Passing of values is a tenet of Judaism

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Article reprinted with permission from Cleveland Jewish News.

By Elizabeth Klein

The first time most of us create a will is when we have children. As we mature and our family structure changes, so too must the manner in which we view our estate plans. A will is more than a means to transfer property; it can be an expression of one’s personal ideals. The passing of values from one generation to the next is one of the most fundamental tenets of Judaism.

A bequest in a will that passes a portion or all of your estate to another person or charitable organization, or both, is a personal statement of your values - your legacy - to those who mean the most to you and your community.

A charitable bequest may be made in several ways including: gift of a percentage of your estate, gift of a specific dollar amount or asset, gift from the balance of your estate or a retirement plan asset, such as an IRA account. These options should be reviewed with your estate planning attorney.

How do you identify the most appropriate charitable organization(s) to receive your legacy gift? Perhaps you have provided annual support to a particular organization for decades and wished you could have contributed more as you benefited both from the giving and the receiving (of services) along the way.

Consider Betty and Sam, both school teachers earning modest incomes. With a deep commitment to their favorite charity, their annual giving spanned 52 years. A conversation during a recent Passover Seder with their children and grandchildren illuminated for them the importance of ensuring that those who followed would know their values. With the assistance of their attorney, financial advisor, and development professionals they created a meaningful charitable bequest.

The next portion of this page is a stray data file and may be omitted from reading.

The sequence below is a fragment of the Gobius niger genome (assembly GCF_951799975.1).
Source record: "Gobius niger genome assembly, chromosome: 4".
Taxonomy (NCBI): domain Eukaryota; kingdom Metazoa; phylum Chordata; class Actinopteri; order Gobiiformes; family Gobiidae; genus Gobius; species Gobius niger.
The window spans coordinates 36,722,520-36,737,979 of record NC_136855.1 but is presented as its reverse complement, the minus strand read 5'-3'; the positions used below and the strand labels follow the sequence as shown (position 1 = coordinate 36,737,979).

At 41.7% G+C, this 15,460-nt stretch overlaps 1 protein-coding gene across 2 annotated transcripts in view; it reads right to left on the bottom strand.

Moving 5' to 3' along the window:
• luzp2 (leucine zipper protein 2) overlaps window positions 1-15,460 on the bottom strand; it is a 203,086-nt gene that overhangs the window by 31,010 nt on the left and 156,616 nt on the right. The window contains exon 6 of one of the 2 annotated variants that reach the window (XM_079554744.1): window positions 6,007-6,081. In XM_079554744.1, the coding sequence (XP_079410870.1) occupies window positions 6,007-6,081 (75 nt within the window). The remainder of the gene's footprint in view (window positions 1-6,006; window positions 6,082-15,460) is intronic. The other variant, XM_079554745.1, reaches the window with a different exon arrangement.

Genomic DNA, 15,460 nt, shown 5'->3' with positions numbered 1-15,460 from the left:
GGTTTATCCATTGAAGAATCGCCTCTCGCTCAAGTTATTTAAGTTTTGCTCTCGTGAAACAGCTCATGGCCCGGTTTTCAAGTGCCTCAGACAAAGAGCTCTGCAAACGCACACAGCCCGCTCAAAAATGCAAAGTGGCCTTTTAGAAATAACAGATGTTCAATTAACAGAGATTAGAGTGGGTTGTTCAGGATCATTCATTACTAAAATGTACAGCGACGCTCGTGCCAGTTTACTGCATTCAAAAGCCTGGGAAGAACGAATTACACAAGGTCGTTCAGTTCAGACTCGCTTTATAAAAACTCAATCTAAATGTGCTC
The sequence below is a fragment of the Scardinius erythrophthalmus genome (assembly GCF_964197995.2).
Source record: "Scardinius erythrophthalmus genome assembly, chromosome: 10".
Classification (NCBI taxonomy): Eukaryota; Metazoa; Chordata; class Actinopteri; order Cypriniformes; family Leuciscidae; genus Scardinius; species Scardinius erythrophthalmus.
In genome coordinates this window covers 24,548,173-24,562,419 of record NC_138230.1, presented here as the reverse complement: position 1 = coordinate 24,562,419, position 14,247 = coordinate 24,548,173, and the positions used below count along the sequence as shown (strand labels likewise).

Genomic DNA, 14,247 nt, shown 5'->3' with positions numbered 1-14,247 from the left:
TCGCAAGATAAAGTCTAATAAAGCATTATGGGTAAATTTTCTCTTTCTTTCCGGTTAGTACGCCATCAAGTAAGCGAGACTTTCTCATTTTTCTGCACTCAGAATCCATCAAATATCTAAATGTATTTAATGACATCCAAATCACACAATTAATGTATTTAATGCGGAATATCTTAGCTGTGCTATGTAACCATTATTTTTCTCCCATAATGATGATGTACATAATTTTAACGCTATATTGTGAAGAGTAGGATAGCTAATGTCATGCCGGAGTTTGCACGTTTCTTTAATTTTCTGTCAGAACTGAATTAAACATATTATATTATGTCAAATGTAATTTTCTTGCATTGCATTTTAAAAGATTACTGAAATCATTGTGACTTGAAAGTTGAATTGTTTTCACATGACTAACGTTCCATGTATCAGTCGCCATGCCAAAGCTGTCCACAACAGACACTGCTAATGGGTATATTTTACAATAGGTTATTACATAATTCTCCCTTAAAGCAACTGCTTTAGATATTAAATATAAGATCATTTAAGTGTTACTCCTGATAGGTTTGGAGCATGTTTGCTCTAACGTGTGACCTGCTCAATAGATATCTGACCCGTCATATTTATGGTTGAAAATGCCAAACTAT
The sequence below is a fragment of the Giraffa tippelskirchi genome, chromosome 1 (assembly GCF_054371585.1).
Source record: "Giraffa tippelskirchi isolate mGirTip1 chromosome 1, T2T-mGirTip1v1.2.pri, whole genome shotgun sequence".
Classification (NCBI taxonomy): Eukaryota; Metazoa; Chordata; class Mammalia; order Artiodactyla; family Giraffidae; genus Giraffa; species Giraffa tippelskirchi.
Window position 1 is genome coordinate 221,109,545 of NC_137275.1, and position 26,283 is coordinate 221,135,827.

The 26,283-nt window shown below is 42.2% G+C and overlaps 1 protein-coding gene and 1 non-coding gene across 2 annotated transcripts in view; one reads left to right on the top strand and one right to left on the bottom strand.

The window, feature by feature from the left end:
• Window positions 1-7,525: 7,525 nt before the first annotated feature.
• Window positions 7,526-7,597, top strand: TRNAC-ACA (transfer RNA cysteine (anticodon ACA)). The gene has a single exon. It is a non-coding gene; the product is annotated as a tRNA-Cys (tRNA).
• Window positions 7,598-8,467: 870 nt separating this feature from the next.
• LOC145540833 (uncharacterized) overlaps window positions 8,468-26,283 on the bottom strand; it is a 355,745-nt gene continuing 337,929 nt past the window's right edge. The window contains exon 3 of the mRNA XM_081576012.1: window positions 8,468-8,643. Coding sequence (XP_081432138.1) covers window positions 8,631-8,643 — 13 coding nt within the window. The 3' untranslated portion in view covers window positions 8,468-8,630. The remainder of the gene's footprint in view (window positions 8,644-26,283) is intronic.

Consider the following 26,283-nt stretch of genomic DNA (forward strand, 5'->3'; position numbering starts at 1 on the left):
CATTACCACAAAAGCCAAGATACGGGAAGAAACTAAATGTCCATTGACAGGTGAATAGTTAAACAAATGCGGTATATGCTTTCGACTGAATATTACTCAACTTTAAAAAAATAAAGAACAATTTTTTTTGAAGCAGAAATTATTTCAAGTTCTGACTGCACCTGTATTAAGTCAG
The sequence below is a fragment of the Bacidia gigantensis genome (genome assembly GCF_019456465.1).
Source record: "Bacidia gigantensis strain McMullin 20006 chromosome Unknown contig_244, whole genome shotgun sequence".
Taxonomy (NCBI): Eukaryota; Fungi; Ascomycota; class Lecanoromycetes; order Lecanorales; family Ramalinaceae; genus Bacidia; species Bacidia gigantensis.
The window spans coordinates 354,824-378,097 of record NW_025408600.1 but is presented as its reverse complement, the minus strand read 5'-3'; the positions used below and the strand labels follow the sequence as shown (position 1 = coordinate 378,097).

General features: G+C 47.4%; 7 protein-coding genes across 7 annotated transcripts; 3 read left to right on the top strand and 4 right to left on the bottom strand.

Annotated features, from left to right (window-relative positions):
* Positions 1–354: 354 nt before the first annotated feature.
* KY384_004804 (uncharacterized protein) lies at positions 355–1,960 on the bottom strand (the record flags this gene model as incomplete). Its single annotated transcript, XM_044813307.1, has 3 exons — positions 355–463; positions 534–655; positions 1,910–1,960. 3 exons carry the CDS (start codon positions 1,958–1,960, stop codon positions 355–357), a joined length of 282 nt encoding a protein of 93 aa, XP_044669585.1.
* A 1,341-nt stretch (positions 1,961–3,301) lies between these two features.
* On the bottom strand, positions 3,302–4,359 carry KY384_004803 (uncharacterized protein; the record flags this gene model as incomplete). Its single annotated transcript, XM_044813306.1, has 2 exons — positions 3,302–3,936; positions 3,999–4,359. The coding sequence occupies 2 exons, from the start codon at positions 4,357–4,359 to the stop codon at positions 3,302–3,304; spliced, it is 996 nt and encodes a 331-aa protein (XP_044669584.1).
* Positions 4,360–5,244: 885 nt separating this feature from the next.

One’s legacy gift is as personal and individual as one’s values. No gift is too small. Many may think, “In spite of my commitment to tikkun olam and a life-time of modest tzedakah, I don’t have much to leave behind.” Others with concern over today’s volatile stock market and life’s longevity may view an increased gift in their lifetime an unwise decision.

Because a gift of a lifetime is almost always funded through assets (rather than income), leaving a bequest can allow almost everyone to leave a legacy gift. Such gifts may also benefit your estate by lessening the burden of estate taxes on your family. Creating a legacy allows you to ensure that those who come after you know your ideals.

As our parents and grandparents have built before us, we must create a legacy for our children. Other than leading by example, how do we show the younger generation what we care about? How do we want to be remembered?

Elizabeth D. Klein is senior development officer of the Jewish Federation of Cleveland in Beachwood.

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